Stories from the Lab: Sous Vide: So Good!


sous vide culinary science og image

Sous vide! Sous vide! Sous vide! My new favorite phrase! If you’re a culinary science fanatic like me, you probably already know what this means and what it does. If you’re not familiar with this technique, don’t panic. I’ll explain everything, and more. For those who don’t know me, I’m Majestic, a current bachelor’s culinary science student. This is my first blog article in the new semester. For this one, in the Advanced Concepts in Precision Temperature Cooking class, Chef JJ Lui assisted us with our dishes.

sous vide culinary science IMG_8200 image

OK, so what exactly is sous vide, you ask? It’s a French term that means “under vacuum.” The CIA defines sous vide as the process of a food product that is vacuum-sealed in a virtually impervious-to-air plastic bag and cooked for a relatively long period of time at a precise low temperature. Putting the food in these plastic bags and vacuum-packing it removes the air.  Sauces, marinades, herbs, and other spices are often accompanied with the sous vided food product for additional flavors and aromas.

Cooking the food in water after it has been vacuum-packed is where the fireworks happen! Water cooking methods are often superior to other cooking methods. Water transfer of thermal energy is 23 times greater than air transfer. This sous vide technique can make food more tender and flavorful if done properly.

sous vide culinary science IMG_8246 image

Sous vide is not a new concept, however. For decades, chefs have been vacuum-packaging and vaccuum-poaching. This concept gained even more momentum from Dr. Bruno Goussault in 1971 with Cuisine Solutions. Present-day, world-famous chefs—including Thomas Keller and Daniel Boulud—rely heavily on the method for restaurant service preparations.

Now that you understand what sous vide is, let me explain what we did with it in lab class. Each team station had a different food to sous vide. Some of the foods being sous vided were eggs, butternut squash, short ribs, and even ice cream. My partner and I were on Team 6, so we were in charge of cooking poached pears and rice pudding.

sous vide culinary science IMG_8212 image

Our first step was to set up the sous vide machines by attaching the sous vide circulators to water bath containers. Each sous vide machine has different settings. The ones we used were from PolyScience and Anova, with the latter even having a built-in Bluetooth setting! I set the machines to the temperature needed, which was 200 degree F (93.3 degrees C) for the rice pudding and 176 degrees F (80 degrees C) for the pears.

Here’s how we did it:

Rice Pudding:

250 ml milk

40 ml heavy cream

15 g butter

15 g sugar

Zest 1/8 tsp lemon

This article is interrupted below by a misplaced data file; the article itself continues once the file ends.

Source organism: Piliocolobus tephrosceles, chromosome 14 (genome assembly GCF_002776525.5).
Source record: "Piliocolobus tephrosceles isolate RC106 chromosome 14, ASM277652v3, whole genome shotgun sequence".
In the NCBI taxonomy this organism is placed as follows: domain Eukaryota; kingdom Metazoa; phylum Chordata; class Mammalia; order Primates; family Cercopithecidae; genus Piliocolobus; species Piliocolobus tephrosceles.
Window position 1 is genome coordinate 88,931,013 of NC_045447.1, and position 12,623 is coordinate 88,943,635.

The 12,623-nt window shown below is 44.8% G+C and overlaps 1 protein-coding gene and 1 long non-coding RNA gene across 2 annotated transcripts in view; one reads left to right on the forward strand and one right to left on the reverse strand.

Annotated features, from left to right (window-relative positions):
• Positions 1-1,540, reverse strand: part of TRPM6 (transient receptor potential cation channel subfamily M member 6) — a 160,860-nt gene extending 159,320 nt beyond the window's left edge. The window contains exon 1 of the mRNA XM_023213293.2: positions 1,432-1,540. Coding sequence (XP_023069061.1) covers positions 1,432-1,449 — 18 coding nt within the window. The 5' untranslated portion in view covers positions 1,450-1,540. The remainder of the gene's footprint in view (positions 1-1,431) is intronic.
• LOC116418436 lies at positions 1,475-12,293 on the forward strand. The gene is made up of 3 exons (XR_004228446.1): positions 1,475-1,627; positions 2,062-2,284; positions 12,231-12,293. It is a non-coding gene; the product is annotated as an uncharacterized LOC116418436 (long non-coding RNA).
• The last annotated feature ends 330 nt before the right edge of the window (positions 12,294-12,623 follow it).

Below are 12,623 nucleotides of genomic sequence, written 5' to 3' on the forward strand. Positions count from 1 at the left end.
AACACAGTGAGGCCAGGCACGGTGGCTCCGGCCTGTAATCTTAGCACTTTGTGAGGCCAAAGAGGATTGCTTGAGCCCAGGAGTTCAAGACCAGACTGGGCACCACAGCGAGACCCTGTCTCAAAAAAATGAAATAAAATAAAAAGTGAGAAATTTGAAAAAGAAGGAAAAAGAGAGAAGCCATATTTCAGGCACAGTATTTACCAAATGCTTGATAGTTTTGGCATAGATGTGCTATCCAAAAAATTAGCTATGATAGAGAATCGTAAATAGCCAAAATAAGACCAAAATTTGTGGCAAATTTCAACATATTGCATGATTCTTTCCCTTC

1/8 tsp nutmeg

1/8 tsp cinnamon

100 g Carnaroli rice

4 ml vanilla extract

Poached Pears:

4 Bartlett pears, peeled

250 g water

250 g sugar

7 g vanilla extract

After we prepared the ingredients, we started cooking. For the rice pudding, I combined all the ingredients together in a vacuum-sealable bag. I then took the bag to the Cryovac machine to seal. After the bag was sealed with all the ingredients inside, I placed it in the water bath. I used the same method for the poached pears. The rice pudding took about 1 hour and 30 minutes. The poached pears took about 30 minutes.

sous vide culinary science IMG_8240 image

My classmates loved the pears. My partner and I received so many positive comments about the taste—they kept coming back for seconds! Once the rice pudding was done in the water bath, we added 392 grams of heavy cream, 2 grams of sugar, and one egg yolk. We then cooked down some of the remaining liquid on low heat in a pot. The class couldn’t wait to taste this too!

sous vide culinary science IMG_8251 image

I came to appreciate the power of sous vide. I wasn’t too familiar with the process before this, but now I’m absolutely in love with sous viding. It legit can do anything and everything! Items can be perfectly cooked via sous vide. No more overcooking! No more dry products or moisture loss! The constant temperature of the water bath is more accurate, which provides more consistent results.

Impressed yet? Try it out! It definitely can help you achieve professional chef-quality dishes that will be mouthwatering. See you next time for another inside look at my culinary science labs.

By: Majestic Bryant-Lewis

Majestic Lewis-Bryant

Originally from Browns Mills in New Jersey, Majestic graduated from the CIA with her AOS in Culinary Arts in June 2017. After working in the industry for a luxury casino in Atlantic City, Majestic decided to continue her culinary education and enroll in the CIA's culinary science program. She’ll give you a behind the scenes look into the amazing labs, experiments, and explanations of the wonders of food science.
Majestic Lewis-Bryant

Latest posts by Majestic Lewis-Bryant (see all)